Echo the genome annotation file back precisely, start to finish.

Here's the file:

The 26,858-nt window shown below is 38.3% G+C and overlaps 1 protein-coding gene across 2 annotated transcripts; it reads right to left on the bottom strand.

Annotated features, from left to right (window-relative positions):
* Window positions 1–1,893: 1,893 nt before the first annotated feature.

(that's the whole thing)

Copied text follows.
The 26,858-nt window shown below is 38.3% G+C and overlaps 1 protein-coding gene across 2 annotated transcripts; it reads right to left on the bottom strand.

Annotated features, from left to right (window-relative positions):
* Window positions 1–1,893: 1,893 nt before the first annotated feature.